The great hall below
at this point rang with a tremendous sneeze—
I’m sitting in a carrel in
an archipelago of carrels
in Hoffman Memorial Library
reading The Odyssey
when a sudden violent sneeze
at the end of book seventeen
possesses me. I feel it take hold
in my nose and alveoli
like an urge to prophesy
to all of Hoffman Memorial Library,
or like the oral tradition itself
itching to tell the story
before it all got written down.
The son of Odysseus
sneezed. And the sneeze traveled
like a thing with locomotion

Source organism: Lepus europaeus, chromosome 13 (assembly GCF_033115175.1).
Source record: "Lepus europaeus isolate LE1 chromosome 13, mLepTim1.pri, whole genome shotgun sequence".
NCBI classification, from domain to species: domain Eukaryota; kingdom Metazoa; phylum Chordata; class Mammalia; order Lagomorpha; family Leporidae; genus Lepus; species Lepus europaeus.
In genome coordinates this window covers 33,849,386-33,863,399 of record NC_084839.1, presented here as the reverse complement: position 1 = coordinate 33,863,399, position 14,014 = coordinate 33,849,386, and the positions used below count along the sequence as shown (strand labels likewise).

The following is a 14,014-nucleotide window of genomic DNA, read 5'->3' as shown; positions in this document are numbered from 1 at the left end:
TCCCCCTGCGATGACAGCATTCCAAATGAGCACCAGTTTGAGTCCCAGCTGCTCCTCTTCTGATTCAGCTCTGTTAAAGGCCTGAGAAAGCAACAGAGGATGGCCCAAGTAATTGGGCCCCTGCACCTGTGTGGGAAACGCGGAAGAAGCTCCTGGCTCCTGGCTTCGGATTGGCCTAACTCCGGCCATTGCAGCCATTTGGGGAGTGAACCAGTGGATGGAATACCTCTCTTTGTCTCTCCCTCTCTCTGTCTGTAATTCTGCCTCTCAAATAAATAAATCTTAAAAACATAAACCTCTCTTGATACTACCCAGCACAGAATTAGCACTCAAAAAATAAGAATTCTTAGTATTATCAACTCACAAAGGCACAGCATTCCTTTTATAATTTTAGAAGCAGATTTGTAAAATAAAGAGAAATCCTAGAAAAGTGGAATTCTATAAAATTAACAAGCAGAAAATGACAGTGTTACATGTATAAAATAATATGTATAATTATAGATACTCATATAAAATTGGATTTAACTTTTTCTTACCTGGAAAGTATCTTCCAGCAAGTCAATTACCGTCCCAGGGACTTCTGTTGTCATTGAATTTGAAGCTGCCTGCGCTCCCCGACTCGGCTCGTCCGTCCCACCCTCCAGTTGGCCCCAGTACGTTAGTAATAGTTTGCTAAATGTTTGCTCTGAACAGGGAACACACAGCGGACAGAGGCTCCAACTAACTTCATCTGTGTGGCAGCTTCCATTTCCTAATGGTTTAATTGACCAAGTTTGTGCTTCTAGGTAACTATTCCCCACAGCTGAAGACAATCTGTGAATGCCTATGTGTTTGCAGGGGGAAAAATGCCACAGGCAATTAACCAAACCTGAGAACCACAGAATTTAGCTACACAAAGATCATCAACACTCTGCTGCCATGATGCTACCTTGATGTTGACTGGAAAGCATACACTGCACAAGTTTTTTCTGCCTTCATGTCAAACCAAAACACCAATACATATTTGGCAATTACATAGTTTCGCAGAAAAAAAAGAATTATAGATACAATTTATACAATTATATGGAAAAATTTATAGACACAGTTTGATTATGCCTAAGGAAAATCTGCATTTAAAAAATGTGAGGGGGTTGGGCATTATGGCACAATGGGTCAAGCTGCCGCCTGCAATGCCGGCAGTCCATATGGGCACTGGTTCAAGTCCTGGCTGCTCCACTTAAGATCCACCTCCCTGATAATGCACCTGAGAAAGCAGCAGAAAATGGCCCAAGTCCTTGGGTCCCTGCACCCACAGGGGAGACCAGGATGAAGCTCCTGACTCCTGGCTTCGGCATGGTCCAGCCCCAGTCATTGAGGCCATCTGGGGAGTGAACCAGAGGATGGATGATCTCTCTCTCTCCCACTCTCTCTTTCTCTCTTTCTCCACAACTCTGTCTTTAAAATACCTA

or bellying sail,
touching down consecutively
on other carrels in the library,
each with a population
of one bowed head over a book
raising itself up to sneeze
the sneeze of Telemachos.
At times contagious over time,
at times auspicious as a favorable wind,
the body’s way of removing
an irritation from the palace of the nose
has not changed much since Homer.
Sometimes you want to sneeze, but can’t.
And no one can sneeze for you.
The father cannot sneeze for the son
nor the son for the father.
You can try looking up into the sunlight,
unless of course you’re stuck in a library—
then you can only
hold your breath and turn the page:
And laughter seized Penelope.
“May death relieve us, clean as that,
of all the suitors.”
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